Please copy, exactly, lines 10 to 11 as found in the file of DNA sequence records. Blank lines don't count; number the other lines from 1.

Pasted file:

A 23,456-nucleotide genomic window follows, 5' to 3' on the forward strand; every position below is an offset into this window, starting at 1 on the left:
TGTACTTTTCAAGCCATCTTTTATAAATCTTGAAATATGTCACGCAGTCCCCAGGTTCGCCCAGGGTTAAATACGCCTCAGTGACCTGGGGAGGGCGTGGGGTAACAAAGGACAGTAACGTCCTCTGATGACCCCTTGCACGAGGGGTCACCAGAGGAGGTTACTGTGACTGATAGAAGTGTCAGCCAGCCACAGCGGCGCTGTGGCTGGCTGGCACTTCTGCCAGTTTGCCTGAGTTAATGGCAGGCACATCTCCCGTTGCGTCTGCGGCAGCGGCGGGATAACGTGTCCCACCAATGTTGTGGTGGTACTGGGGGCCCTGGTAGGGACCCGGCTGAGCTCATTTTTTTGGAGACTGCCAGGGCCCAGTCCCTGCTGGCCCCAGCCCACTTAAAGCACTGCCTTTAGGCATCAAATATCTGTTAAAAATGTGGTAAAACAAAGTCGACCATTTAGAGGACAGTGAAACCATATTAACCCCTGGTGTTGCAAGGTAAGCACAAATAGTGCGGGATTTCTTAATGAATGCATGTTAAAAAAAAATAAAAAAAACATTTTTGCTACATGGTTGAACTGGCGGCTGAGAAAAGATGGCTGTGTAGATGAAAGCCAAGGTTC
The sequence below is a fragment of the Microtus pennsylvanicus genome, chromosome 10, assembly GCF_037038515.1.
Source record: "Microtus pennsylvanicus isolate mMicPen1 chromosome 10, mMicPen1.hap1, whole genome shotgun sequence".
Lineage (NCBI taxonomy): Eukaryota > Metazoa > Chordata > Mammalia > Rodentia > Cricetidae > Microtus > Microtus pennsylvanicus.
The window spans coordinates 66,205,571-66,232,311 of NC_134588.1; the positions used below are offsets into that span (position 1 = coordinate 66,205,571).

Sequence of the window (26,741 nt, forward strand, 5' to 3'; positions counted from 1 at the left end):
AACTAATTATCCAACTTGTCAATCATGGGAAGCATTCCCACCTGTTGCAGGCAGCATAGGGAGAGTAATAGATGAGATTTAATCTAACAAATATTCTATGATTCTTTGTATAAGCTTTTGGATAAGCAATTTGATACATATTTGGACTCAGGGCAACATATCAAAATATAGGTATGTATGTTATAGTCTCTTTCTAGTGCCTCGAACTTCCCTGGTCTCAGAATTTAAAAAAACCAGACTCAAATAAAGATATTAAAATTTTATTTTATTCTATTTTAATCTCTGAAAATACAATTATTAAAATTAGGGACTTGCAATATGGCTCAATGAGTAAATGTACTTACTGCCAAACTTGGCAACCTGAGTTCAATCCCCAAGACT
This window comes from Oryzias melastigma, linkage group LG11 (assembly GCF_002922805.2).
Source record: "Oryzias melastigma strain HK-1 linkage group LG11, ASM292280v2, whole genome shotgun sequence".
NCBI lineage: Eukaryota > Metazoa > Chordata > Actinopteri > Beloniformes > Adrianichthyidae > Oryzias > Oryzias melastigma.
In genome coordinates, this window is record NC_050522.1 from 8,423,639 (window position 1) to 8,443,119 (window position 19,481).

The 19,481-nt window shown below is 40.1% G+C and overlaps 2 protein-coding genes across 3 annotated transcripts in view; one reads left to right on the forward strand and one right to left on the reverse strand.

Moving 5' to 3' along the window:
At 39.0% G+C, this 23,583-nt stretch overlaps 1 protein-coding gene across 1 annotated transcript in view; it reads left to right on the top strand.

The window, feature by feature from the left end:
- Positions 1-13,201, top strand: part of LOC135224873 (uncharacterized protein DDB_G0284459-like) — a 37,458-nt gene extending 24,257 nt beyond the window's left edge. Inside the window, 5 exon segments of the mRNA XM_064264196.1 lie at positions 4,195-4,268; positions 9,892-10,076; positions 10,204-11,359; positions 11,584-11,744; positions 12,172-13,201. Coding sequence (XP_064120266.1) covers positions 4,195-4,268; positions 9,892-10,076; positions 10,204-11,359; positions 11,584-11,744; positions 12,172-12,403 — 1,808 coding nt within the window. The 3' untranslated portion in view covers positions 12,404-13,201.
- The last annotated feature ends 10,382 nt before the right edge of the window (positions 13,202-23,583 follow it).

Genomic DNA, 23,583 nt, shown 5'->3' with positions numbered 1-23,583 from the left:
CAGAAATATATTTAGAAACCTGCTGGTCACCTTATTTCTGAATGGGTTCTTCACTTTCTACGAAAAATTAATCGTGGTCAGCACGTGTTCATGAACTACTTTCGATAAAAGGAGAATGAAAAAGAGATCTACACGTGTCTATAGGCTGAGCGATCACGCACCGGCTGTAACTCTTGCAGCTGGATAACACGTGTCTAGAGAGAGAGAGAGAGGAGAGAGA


Source record: "Oryzias melastigma strain HK-1 linkage group LG11, ASM292280v2, whole genome shotgun sequence".
NCBI lineage: Eukaryota > Metazoa > Chordata > Actinopteri > Beloniformes > Adrianichthyidae > Oryzias > Oryzias melastigma.